The commission estimates that “the 17-nation euro economy will expand 0.1 percent in 2013, down from a May forecast of 1 percent. It cut the estimate for Germany, Europe’s largest economy, to 0.8 percent from 1.7 percent.” Meanwhile, China, whose economy has grown at double-digit rates for the past 25 years, has seen economic growth slow to just more than 7 percent.

This plus non-existent job growth in the United States, the onset of higher taxes, soaring debts and a severely devalued dollar tell me that the Obama Depression is fait accompli.

In high school, I had to read The Grapes of Wrath, a novel by John Steinbeck. I found it depressing, but I was affected more when I reread it a decade ago. Steinbeck’s plot could play out today. With the re-election of Obama, I believe it will play out over the next few years.

Action to take: Sell all stocks and bonds, including resource stocks such as petroleum and coal. (I wouldn’t be surprised to see oil below $60 per barrel in the next 18 months and the Dow at less than 8,000.) Convert small amounts of money into cold, hard cash stored in a safe place. I wouldn’t trust large amounts of money to banks, so consider putting anything over $10,000 into three- or six-month Treasury bills. You won’t make money, but you won’t lose your principal. Keep some physical gold on hand if you can afford it. I think bullion might retreat over the short-term, but some gold tucked away is always an insurance policy. If things get extremely bad, only gold prices will rise. As for silver and platinum, I would be an outright seller of both.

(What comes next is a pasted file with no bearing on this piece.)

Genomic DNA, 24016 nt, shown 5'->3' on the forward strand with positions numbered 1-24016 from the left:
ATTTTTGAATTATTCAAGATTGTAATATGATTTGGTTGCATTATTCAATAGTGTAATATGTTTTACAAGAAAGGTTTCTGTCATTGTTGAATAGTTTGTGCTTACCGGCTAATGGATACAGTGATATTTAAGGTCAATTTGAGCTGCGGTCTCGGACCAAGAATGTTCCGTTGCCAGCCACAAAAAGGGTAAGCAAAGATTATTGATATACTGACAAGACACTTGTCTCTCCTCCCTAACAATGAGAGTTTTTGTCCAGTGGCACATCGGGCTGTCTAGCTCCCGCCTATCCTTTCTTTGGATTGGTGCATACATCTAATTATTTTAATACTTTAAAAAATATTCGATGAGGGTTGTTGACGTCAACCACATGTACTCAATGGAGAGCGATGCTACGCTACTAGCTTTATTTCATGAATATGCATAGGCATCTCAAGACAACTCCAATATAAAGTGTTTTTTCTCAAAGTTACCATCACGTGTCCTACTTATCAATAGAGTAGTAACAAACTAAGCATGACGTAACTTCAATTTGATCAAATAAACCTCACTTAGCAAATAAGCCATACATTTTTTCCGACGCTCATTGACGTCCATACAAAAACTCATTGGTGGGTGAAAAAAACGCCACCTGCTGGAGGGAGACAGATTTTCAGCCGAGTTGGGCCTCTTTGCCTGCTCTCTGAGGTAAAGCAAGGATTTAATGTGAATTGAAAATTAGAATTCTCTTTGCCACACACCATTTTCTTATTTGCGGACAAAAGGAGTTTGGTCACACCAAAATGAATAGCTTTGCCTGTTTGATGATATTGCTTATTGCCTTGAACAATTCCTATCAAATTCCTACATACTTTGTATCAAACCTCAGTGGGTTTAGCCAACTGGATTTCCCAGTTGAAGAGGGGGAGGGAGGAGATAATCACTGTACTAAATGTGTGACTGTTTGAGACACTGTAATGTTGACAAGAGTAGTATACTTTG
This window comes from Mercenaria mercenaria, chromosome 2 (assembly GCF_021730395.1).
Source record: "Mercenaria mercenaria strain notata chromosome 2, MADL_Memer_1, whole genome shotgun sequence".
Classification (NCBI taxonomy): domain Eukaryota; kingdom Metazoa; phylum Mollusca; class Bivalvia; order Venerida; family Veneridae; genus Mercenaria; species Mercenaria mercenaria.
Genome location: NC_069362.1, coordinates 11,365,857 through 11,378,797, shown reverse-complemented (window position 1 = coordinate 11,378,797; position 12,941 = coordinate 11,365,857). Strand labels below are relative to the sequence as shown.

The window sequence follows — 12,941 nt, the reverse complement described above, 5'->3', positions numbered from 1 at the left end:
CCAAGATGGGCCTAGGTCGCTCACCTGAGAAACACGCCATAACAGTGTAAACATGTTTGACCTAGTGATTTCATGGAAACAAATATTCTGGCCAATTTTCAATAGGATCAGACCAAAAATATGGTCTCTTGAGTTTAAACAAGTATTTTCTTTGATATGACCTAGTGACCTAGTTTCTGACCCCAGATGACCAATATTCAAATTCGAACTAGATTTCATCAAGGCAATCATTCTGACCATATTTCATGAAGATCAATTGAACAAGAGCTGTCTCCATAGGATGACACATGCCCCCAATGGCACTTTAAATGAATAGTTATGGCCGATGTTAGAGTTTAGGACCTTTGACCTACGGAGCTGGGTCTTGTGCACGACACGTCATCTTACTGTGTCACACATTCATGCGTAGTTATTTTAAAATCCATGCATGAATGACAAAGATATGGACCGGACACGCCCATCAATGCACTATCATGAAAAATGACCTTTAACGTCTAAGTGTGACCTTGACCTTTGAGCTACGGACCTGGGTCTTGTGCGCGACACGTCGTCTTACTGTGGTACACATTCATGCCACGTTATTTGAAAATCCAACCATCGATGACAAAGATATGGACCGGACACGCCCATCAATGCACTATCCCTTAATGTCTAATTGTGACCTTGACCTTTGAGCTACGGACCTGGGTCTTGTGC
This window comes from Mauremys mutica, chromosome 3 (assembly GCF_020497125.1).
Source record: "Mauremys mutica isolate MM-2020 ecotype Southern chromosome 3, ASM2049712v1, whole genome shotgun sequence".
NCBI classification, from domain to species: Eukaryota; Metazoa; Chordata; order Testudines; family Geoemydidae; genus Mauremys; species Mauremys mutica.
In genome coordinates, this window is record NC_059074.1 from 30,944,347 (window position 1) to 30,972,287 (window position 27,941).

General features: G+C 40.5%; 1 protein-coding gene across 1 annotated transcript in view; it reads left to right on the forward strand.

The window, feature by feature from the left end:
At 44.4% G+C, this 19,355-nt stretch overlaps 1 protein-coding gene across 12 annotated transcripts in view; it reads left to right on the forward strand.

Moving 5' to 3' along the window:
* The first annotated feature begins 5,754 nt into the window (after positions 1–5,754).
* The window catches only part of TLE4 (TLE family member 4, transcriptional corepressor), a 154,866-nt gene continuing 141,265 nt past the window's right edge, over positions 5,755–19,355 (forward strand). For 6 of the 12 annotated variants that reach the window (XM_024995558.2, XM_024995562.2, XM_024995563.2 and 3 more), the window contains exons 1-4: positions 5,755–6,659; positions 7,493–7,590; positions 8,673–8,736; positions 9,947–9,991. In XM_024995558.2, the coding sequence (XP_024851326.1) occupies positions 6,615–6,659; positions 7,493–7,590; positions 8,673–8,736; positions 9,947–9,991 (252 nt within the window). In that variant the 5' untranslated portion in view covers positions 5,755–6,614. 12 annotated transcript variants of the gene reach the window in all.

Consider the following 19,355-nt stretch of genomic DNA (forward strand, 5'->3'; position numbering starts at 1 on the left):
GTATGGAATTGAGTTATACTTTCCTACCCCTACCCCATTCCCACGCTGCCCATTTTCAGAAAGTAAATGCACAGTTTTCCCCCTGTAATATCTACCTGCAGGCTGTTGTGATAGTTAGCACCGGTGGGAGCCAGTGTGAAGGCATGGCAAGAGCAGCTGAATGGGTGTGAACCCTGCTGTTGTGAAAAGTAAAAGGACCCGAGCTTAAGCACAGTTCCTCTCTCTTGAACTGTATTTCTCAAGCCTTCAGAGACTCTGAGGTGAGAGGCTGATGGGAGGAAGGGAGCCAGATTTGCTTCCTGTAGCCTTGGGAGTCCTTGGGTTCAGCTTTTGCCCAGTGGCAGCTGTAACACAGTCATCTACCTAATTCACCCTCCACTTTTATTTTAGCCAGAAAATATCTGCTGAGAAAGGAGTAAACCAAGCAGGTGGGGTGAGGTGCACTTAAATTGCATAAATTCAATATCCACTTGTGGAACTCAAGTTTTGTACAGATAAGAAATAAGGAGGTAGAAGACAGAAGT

Yours in good times and bad,

–John Myers
Editor, Myers’ Energy & Gold Report

Personal Liberty

John Myers

is editor of Myers’ Energy and Gold Report. The son of C.V. Myers, the original publisher of Oilweek Magazine, John has worked with two of the world’s largest investment publishers, Phillips and Agora. He was the original editor for Outstanding Investments and has more than 20 years experience as an investment writer. John is a graduate of the University of Calgary. He has worked for Prudential Securities in Spokane, Wash., as a registered investment advisor. His office location in Calgary, Alberta, is just minutes away from the headquarters of some of the biggest players in today’s energy markets. This gives him personal access to everyone from oil CEOs to roughnecks, where he learns secrets from oil insiders he passes on to his subscribers. Plus, during his years in Spokane he cultivated a network of relationships with mining insiders in Idaho, Oregon and Washington.